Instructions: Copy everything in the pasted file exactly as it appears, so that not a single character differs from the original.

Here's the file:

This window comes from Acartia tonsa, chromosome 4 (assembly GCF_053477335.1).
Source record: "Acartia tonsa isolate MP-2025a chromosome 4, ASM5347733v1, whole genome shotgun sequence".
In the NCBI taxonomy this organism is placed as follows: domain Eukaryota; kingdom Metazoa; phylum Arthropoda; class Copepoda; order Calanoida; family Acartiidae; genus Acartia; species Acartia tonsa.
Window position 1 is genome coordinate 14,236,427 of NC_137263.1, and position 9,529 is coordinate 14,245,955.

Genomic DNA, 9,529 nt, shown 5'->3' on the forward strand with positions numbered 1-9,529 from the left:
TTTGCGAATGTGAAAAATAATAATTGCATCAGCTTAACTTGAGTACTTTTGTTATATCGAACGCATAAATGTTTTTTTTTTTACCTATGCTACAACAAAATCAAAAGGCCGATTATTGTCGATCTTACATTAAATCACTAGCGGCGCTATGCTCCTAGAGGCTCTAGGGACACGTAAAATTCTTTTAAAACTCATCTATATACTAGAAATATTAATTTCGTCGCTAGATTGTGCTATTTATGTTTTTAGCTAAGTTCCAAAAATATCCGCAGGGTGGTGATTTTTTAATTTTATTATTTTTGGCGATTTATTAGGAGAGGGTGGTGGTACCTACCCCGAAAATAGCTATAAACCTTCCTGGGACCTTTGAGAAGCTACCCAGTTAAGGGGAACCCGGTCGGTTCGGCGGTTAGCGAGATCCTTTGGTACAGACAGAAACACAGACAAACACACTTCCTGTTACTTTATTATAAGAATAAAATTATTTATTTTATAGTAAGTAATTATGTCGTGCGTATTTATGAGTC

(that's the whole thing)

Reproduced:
This window comes from Acartia tonsa, chromosome 4 (assembly GCF_053477335.1).
Source record: "Acartia tonsa isolate MP-2025a chromosome 4, ASM5347733v1, whole genome shotgun sequence".
In the NCBI taxonomy this organism is placed as follows: domain Eukaryota; kingdom Metazoa; phylum Arthropoda; class Copepoda; order Calanoida; family Acartiidae; genus Acartia; species Acartia tonsa.
Window position 1 is genome coordinate 14,236,427 of NC_137263.1, and position 9,529 is coordinate 14,245,955.

Genomic DNA, 9,529 nt, shown 5'->3' on the forward strand with positions numbered 1-9,529 from the left:
TTTGCGAATGTGAAAAATAATAATTGCATCAGCTTAACTTGAGTACTTTTGTTATATCGAACGCATAAATGTTTTTTTTTTTACCTATGCTACAACAAAATCAAAAGGCCGATTATTGTCGATCTTACATTAAATCACTAGCGGCGCTATGCTCCTAGAGGCTCTAGGGACACGTAAAATTCTTTTAAAACTCATCTATATACTAGAAATATTAATTTCGTCGCTAGATTGTGCTATTTATGTTTTTAGCTAAGTTCCAAAAATATCCGCAGGGTGGTGATTTTTTAATTTTATTATTTTTGGCGATTTATTAGGAGAGGGTGGTGGTACCTACCCCGAAAATAGCTATAAACCTTCCTGGGACCTTTGAGAAGCTACCCAGTTAAGGGGAACCCGGTCGGTTCGGCGGTTAGCGAGATCCTTTGGTACAGACAGAAACACAGACAAACACACTTCCTGTTACTTTATTATAAGAATAAAATTATTTATTTTATAGTAAGTAATTATGTCGTGCGTATTTATGAGTC